Preparing PhDs for non-academic careers
Bringing together 20 partners across sectors and disciplines, the PhD network PLATO equips 15 researchers with innovative training at doctoral level. We asked our project partners about the benefits of collaborating with other sectors during a doctorate.
Mobility is a key feature PLATO's PhD training - not only across borders, but also across sectors.
The 15 PLATO PhD candidates are in the last year of their doctorate, dealing in one way or another with the EU’s legitimacy after the financial crisis that started in 2008.
As part of an Innovative Training Network (ITN) (see box), where partners from different sectors and research disciplines cooperate in offering a unique PhD training programme, their doctoral training includes several innovative elements. One is practical work experience from non-academic sectors, gained through what is called ‘secondments’ in the EU-funding jargon.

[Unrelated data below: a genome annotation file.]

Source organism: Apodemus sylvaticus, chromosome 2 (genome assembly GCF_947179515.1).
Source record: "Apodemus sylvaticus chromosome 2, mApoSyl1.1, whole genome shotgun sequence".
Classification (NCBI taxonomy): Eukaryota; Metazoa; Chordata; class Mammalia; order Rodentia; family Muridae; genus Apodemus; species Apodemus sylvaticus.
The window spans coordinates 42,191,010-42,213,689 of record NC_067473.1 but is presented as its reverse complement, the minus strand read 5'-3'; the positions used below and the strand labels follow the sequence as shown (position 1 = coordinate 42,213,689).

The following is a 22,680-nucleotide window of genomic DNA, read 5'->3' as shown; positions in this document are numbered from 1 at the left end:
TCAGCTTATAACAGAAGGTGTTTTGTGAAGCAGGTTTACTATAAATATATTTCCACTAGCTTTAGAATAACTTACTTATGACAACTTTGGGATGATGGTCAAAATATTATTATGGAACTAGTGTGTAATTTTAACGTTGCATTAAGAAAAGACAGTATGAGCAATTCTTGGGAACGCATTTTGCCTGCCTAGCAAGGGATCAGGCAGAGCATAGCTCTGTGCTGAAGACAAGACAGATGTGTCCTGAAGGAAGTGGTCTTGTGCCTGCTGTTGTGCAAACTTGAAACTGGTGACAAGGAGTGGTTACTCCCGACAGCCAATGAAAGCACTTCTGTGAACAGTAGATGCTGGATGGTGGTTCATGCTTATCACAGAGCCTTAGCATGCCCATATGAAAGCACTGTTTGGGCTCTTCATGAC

Innovative Training Networks
The Post-Crisis Legitimacy of the European Union (PLATO) is an ITN coordinated by Chris Lord at ARENA.
An ITN brings together universities and other sectors to train researchers to doctorate level. Collaboration between the academic and non-academic sectors and across research disciplines and countries are important.
ITNs are funded under the Marie Skłodowska-Curie Actions, which are part of the ‘first pillar’ (Excellent Science) of the EU’s framework programme for research and innovation, Horizon 2020.
At the beginning of 2020, each early stage researcher stayed 4-5 weeks at one of PLATO’s non-academic partners, which are leading European think tanks, civil society organisations and a consulting firm for trade associations. The aim was to broaden the future doctors’ career prospects by building hands-on work experience, expanding networks and exploring collaborations with a closely related, yet distinctly different sector.
For the PLATO PhDs, this not only meant a break with the regular work routines at their home university. For most of them, it also meant moving to a different country.
Camille Dobler, a French citizen doing her PhD at Jagiellonian University in Poland, moved to Cologne to work with Democracy International (DI). The NGO supports democracy initiatives and coordinates transnational campaigns – for electoral and institutional reform, freedom of information, increased participation and direct democracy.